Proactive cybersecurity: sometimes offence is the best defense

In today’s cybersecurity environment—with new types of incidents and threat vectors constantly emerging—organizations can’t afford to sit back and wait to be attacked. They need to be proactive and on the offensive when it comes to defending their networks, systems, and data.

It’s important to understand that launching an offensive cybersecurity strategy does not mean abandoning traditional defensive measures such as deploying firewalls, intrusion detection systems (IDS), anti-malware software, patch management, security information and event management (SIEM), and other such tools.

Going on the offensive with cybersecurity involves taking extra steps to preemptively identify weaknesses before bad actors can take advantage of them. It means thinking like they do and anticipating their moves. While the idea of taking a proactive approach to security is not new, it has taken on greater significance given the level of risk so many organizations face today.

Threat hunting strategy

One of the most effective ways to be proactive with security is to deploy a threat-hunting strategy. Cyber threat hunting is a proactive defense initiative in which security teams search through their networks to find and isolate advanced threats that evade existing security tools.

Whereas traditional solutions such as firewalls and IDS generally involve investigating evidence-based data after an organization has received a warning of a possible threat, threat hunting means going out to look for threats before they even materialize.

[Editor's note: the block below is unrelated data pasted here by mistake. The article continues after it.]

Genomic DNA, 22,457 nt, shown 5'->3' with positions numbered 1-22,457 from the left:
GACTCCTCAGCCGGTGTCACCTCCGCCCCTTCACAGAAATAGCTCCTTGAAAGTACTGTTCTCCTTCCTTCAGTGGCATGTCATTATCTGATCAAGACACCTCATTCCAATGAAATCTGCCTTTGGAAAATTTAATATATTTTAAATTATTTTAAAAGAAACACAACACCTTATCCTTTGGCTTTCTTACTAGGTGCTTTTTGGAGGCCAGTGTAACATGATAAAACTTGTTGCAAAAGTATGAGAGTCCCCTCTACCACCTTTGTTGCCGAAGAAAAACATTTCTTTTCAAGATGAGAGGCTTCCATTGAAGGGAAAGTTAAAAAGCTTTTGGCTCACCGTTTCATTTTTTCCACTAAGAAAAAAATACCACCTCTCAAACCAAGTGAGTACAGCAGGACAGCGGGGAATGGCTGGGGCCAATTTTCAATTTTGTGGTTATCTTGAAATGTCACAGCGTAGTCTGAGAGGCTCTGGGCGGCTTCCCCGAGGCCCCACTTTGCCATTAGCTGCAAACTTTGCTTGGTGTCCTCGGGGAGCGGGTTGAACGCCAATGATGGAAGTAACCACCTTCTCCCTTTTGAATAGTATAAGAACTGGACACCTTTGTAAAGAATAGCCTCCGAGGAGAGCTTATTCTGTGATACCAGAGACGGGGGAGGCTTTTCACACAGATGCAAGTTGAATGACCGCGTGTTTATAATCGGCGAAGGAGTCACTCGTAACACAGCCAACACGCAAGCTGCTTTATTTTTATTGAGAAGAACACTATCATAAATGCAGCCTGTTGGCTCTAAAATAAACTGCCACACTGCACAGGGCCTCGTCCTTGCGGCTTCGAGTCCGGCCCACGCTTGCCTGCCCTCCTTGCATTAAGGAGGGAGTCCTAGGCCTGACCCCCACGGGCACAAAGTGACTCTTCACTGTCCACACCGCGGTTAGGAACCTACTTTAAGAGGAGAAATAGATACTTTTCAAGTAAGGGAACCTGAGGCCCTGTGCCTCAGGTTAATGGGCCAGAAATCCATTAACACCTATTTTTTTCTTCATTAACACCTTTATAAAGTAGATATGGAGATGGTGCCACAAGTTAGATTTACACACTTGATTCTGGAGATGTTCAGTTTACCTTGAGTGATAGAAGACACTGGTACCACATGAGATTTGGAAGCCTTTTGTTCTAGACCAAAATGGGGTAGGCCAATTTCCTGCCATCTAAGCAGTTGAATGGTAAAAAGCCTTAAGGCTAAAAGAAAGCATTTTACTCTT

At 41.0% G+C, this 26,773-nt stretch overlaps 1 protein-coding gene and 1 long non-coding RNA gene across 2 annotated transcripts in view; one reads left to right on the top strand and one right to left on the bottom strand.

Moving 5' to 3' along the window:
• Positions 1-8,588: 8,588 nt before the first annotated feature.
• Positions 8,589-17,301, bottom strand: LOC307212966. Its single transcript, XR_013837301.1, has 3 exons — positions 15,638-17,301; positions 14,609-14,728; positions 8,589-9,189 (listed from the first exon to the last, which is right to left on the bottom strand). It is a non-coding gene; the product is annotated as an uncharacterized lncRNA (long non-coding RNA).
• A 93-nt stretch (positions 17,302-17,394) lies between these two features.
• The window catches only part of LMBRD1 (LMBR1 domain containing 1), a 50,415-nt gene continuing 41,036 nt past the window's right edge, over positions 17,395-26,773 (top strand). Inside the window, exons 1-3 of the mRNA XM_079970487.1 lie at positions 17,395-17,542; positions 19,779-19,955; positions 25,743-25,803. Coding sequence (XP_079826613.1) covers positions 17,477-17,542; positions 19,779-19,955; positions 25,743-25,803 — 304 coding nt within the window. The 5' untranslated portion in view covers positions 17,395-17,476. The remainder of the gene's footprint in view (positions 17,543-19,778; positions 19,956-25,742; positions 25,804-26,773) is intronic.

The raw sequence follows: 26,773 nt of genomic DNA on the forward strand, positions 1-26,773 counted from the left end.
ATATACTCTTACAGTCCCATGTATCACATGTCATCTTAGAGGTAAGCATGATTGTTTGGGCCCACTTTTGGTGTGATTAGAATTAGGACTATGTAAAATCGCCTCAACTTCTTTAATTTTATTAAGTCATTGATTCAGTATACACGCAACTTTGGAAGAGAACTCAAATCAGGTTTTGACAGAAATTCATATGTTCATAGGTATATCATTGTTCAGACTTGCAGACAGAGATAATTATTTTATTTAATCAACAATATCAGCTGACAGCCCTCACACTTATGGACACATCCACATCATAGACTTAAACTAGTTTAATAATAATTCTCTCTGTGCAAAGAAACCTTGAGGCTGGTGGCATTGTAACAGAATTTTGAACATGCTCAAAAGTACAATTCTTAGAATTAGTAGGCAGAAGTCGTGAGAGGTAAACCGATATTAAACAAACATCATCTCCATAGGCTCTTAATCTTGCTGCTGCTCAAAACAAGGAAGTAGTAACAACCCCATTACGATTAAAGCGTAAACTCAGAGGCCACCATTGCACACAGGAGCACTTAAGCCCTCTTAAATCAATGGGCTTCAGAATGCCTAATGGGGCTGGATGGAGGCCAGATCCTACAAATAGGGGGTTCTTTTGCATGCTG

Gain visibility

Several key components make up the foundation of a strong threat-hunting program. The first is the ability to maintain a complete, real-time picture of the organization’s environment so that threats have no place in which to hide. If the security team is not able to see the threats within their organization’s environment, how can it take the necessary steps to stop them?

Having the kind of visibility that’s needed can be a challenge for many organizations. The typical IT infrastructure today is made up of diverse, dynamic, and distributed endpoints that create a complex environment in which threat vectors can easily stay out of sight for weeks or even months.

That’s why an organization needs technology that allows it to locate each endpoint in its environment and know if it’s local, remote or in the cloud; identify active users, network connections, and other data for each of the endpoints; visualize lateral movement paths attackers can traverse to access valuable targets; and verify whether policies are set on each of the endpoints so they can identify any gaps.

Proactively hunt for threats

The second key component of threat hunting is the ability to proactively hunt for known or unknown threats across the environment within a matter of seconds. Security teams need to know if there are active threats already in the environment.

They need to be able to search for new, unknown threats that signature-based endpoint tools miss; hunt for threats directly on endpoints, rather than through partial logs; investigate individual endpoints as well as the entire environment within minutes without creating a strain on network performance; and determine the root causes of any incidents experienced on any endpoint devices within the environment.